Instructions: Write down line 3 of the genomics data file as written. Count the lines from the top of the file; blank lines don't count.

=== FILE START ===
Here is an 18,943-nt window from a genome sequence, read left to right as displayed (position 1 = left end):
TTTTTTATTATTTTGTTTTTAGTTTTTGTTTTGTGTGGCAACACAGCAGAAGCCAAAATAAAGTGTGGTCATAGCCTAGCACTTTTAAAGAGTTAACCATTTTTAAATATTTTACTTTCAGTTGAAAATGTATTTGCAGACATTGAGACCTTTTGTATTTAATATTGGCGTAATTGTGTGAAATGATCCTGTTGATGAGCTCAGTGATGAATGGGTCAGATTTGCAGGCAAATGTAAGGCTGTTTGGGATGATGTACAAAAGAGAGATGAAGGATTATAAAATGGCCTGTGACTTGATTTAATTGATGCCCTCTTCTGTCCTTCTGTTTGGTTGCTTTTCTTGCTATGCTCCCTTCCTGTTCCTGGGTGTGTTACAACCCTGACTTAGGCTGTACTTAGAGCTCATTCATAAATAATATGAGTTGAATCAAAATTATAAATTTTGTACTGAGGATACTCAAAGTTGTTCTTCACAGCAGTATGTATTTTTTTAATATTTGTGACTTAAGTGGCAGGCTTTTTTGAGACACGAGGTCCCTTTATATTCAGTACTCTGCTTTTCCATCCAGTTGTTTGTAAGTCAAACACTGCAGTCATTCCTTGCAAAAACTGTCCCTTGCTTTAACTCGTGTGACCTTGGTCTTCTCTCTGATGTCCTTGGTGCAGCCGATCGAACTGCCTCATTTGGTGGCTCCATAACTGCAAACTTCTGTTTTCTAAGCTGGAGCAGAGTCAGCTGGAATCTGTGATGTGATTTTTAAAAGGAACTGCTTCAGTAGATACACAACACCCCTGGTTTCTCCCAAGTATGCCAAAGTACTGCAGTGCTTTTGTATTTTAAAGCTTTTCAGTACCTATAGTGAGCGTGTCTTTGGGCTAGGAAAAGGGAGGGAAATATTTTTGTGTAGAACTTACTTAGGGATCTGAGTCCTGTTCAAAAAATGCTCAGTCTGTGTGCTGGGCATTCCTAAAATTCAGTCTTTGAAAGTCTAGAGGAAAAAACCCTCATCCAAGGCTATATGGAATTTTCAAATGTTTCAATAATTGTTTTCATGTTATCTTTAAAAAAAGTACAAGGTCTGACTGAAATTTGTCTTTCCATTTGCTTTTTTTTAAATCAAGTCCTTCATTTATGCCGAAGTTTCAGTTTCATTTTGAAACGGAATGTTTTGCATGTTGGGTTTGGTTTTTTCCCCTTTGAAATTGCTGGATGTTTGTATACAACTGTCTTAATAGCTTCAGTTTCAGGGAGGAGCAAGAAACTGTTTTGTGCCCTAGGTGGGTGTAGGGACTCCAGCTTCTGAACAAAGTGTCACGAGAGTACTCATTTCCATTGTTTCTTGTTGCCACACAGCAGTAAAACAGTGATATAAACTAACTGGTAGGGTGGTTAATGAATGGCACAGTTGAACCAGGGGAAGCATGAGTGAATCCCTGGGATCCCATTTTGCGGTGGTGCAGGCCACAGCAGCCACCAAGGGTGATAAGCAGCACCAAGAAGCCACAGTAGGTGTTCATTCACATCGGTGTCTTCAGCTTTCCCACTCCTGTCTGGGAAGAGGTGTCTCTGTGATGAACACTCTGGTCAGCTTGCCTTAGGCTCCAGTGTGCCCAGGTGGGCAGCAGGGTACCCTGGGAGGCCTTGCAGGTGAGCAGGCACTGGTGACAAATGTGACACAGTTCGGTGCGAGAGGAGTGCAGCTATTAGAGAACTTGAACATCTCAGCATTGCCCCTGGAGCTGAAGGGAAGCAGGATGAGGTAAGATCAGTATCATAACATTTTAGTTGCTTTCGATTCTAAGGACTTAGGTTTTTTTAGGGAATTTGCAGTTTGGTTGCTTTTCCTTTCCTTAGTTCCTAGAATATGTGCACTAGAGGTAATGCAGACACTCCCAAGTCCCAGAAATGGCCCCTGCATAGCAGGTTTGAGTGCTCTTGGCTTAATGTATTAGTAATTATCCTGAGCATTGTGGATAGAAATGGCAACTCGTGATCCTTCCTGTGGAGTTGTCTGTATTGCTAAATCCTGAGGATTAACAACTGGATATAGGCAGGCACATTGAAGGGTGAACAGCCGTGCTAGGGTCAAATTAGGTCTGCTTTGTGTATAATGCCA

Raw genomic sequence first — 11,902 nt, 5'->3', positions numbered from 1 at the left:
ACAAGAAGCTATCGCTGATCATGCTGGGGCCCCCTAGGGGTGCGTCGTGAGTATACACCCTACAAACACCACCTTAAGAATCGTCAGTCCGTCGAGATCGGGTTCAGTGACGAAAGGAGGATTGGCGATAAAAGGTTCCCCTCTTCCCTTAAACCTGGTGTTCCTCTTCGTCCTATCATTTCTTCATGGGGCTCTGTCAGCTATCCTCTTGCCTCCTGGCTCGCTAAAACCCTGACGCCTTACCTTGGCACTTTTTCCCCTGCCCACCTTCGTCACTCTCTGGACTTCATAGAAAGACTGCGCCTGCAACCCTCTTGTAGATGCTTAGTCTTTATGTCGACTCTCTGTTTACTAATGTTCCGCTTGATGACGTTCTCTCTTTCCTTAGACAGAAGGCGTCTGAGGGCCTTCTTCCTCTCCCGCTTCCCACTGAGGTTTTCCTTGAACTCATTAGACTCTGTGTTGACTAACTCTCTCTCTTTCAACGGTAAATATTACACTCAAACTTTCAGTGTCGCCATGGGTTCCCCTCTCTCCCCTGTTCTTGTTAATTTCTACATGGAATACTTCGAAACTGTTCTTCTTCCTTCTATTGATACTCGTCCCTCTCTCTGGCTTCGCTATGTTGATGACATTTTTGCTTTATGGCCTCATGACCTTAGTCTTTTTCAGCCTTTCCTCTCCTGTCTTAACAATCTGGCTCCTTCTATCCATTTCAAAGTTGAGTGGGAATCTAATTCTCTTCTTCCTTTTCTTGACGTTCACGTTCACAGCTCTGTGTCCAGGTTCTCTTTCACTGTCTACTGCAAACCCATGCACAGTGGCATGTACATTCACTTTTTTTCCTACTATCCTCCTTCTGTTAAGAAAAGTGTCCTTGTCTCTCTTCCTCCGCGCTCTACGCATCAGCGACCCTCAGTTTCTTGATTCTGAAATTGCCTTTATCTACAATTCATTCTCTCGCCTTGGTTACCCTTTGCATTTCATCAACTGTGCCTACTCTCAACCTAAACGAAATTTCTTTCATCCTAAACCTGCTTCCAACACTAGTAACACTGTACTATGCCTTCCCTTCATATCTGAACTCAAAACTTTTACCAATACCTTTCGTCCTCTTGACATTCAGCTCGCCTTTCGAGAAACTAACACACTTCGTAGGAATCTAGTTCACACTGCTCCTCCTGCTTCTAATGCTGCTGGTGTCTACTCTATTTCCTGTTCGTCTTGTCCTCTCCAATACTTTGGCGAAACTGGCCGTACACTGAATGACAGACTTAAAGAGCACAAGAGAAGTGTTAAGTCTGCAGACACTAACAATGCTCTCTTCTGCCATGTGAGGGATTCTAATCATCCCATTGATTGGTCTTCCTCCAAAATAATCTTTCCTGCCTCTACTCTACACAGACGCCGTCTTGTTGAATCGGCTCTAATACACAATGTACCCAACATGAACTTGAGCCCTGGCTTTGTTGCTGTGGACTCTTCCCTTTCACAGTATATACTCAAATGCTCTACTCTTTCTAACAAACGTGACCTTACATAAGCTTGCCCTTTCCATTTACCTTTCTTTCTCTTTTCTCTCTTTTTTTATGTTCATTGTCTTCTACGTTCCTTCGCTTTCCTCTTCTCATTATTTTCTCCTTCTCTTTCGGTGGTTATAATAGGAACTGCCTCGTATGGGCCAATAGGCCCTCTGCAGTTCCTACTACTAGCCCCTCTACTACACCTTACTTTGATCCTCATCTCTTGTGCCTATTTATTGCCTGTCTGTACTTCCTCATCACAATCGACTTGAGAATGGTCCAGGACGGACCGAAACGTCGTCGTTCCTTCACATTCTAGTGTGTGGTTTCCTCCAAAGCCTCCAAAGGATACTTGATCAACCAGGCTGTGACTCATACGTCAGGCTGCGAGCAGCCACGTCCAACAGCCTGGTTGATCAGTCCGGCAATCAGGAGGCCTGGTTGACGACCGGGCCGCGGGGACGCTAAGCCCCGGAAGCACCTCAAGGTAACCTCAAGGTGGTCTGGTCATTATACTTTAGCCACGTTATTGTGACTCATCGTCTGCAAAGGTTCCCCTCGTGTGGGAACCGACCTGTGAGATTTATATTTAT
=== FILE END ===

Raw genomic sequence first — 11,902 nt, 5'->3', positions numbered from 1 at the left: